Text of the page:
round, you will weigh the powder, put the powder back into the auto-disk, and repeat
at least 3x. THIS IS VERY IMPORTANT. Although the reloading manual says a certain
auto-disk setting is right, every individual auto-disk is different. Make sure you use
an appropriate amount of powder for your bullet! Once the auto-disk is dispensing
an accurate charge, run the casing through the die and keep the powder in the brass!

6. Place the bullet on the mouth of the casing, and run it through the bullet seating die.
At this point, you will screw the top portion of the die down until you feel the bullet
(you will not be able to screw it in any further once you feel the bullet). Remove the
bullet and measure the overall length (OAL) with digital calipers. You will screw the
top portion of the die in, which will seat the bullet deeper, and run it through the
die again. Continue this process until you get a measurement that is within 0-
.005mm over the minimum OAL, and your all set. You will no longer need to adjust
this die, for this load. For this load, the minimum OAL in 1.100, so 1.104 is within

7. Remove the bullet from the collet, and you should have a reloaded round!

Reloading ammunition is a great way to save money. Although the initial set-up can be a bit
time consuming, once it is set up, you will not have to make any adjustments for that particular


Frequently asked questions
Q: Can I use the same dies for a different caliber?
A: No, you will need to buy a die set for each caliber as they are set to the specific diameter and
length of a caliber.
Q: I want to use a different powder for the same caliber I have been reloading, what do I do?
A: All powders are different. You will need to look up the proper powder charge you should be
using in the Reloading Manual. After you know how many grains of powder, you will need to
remove all the old powder from the auto-disk and put in the new powder, then make the proper
adjustments to the auto-disk so that it throws the proper amount of powder.
Q: I have reloaded a bullet but forgot the primer, now what?
A: This is going to happen. If you did this, place the bullet in a container for bad bullets and
purchase a bullet puller. You can use a bullet puller to remove the bullet and powder from that
brass, that way you do not waste the components that were used in the bad bullet.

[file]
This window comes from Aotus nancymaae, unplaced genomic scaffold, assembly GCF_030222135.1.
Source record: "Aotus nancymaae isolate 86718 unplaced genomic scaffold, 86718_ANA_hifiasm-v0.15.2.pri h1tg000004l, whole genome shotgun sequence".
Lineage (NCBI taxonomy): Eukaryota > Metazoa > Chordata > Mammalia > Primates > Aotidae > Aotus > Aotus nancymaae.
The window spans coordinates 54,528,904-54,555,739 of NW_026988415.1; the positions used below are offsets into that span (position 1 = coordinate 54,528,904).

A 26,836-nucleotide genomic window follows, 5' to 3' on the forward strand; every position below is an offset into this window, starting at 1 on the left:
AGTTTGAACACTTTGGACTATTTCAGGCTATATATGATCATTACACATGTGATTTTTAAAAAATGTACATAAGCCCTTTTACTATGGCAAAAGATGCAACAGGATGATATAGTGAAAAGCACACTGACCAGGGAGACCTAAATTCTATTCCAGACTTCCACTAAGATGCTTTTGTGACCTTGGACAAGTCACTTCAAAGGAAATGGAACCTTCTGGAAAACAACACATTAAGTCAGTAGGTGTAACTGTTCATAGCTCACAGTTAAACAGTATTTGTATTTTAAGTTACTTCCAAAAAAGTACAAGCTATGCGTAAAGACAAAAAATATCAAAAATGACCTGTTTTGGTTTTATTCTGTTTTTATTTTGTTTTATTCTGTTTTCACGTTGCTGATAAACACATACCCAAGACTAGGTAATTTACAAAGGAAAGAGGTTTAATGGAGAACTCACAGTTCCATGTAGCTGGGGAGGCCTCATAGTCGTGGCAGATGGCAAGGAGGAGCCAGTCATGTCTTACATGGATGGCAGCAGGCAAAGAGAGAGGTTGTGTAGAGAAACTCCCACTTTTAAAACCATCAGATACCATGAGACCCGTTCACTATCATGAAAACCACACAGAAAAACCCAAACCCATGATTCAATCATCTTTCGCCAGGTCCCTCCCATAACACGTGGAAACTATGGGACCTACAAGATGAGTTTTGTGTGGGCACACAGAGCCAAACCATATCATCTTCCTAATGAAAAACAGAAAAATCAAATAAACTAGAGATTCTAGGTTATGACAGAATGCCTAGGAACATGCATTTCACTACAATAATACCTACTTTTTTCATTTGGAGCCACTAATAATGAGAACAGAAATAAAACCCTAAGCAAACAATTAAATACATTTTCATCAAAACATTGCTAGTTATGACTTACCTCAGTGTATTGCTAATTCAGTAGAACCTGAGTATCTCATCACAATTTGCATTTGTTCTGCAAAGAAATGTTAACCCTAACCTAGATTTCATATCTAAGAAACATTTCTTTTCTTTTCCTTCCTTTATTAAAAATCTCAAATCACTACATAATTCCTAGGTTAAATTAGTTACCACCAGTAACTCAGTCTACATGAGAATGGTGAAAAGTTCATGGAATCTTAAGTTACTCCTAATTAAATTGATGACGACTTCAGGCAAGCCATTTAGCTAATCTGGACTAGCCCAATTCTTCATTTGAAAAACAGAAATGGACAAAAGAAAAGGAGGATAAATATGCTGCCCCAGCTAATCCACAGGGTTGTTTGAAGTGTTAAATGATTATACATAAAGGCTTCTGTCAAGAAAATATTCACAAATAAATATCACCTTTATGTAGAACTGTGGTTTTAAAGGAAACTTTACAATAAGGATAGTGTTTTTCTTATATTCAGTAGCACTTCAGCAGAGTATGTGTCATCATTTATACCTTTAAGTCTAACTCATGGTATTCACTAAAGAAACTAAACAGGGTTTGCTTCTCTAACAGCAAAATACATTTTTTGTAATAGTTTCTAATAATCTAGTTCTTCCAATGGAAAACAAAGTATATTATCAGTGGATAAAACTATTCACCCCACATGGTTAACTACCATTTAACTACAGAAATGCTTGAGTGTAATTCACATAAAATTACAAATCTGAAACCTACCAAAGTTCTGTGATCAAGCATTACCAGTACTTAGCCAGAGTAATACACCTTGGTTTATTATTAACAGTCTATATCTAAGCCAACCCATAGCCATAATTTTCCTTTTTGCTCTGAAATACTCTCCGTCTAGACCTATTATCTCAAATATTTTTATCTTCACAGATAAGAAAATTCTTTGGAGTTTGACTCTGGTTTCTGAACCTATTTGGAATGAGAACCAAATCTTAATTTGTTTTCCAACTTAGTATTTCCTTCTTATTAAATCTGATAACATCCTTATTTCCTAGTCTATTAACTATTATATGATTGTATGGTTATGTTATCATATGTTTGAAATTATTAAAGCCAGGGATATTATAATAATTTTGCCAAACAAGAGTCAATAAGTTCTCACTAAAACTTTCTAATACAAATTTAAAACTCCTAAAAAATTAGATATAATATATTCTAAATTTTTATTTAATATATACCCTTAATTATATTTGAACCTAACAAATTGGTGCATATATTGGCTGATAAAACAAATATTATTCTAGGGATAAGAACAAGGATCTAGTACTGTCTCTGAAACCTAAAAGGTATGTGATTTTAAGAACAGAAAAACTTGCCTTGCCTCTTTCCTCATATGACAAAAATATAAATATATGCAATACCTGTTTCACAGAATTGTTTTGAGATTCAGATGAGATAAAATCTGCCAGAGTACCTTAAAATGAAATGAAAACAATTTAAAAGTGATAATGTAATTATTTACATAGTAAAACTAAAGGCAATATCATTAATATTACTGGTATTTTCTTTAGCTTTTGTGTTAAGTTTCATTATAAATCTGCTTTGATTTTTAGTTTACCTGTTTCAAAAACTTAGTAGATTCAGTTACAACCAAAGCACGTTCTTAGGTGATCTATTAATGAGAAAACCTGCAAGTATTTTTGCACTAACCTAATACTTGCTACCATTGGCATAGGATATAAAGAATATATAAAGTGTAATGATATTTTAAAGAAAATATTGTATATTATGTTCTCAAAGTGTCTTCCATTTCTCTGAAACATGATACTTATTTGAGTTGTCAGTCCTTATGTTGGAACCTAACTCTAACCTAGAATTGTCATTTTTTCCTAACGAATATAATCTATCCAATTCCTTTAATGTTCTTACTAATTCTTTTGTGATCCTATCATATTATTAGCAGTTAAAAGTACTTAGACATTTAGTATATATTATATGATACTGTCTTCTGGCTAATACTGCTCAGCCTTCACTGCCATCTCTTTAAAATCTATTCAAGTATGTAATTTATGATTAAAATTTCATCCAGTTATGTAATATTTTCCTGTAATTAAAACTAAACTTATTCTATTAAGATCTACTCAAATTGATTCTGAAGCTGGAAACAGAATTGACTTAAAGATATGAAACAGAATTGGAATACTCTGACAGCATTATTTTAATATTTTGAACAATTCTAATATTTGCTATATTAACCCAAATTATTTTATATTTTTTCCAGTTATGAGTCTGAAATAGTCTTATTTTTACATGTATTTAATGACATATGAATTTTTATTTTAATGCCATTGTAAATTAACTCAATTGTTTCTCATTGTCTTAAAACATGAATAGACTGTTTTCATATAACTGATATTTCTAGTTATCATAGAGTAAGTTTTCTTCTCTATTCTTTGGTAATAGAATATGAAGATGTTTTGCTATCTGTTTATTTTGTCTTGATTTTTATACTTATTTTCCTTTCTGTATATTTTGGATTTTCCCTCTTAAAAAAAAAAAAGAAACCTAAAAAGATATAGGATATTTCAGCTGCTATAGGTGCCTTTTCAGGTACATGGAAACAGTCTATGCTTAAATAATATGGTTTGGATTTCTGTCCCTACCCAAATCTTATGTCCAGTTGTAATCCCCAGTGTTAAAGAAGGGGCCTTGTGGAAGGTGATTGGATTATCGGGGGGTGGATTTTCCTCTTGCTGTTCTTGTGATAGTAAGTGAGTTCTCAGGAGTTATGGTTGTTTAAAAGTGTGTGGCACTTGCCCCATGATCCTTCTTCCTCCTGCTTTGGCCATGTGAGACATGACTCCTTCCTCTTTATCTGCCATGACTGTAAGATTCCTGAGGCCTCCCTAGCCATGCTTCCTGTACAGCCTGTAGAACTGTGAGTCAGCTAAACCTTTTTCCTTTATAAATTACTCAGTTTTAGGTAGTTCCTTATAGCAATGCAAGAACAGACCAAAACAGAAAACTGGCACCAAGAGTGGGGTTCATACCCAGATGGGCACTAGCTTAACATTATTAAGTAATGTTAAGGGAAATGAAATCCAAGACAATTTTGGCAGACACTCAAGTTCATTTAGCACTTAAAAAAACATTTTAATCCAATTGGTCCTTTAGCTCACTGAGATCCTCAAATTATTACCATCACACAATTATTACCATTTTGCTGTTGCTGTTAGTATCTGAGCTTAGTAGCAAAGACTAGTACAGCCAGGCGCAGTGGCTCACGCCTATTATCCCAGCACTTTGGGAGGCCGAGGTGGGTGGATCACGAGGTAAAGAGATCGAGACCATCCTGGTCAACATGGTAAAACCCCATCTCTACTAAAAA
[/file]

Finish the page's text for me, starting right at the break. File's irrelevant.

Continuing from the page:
Q: What is different about reloading rifle loads vs. pistol loads?
A: Most rifle rounds will need to be trimmed in order to be reloaded. This is because the brass in
a rifle round will expand, while a straight walled pistol round will contract. Also, you will need to
lubricate the brass casings of rifle rounds, or they will get stuck in the dies. Lastly, rifle powders
are much different than pistol powders. Although the principles of these instructions are similar
to rifle rounds, these instructions should not be used to reload rifle rounds!
Q: How do I know if Im saving money?
A: Initially, you will not be saving money. This is because startup costs are very high. However, if
you calculate the cost of your equipment ($500) and take the cost of your components, you can
calculate how many rounds you would need to reload in order to pay startup costs.
Q: I am having trouble getting the bullet to seat properly, what do I do?
A: Seating the bullet can be a bit confusing, as the only method to use is the guess-and-check
way. Just continue to adjust further and further until you find your casing OAL to be within
specifications. If you seated the bullet to deep, you can use the bullet puller to remove the bullet
from the casing.
Brass-Free (Pick-up off range floor)
Primers (.03/each)
Powder (.02/round)
Bullet (.08/round)
Total bullet cost=$.13 cents or $6.50 a box. Market price=$14.00 a box=$7.50 saving per box.
If you only shoot a box or two a year, reloading is not for you. However, if you want to shoot a
lot of rounds a year, reloading can save a lot of money quickly!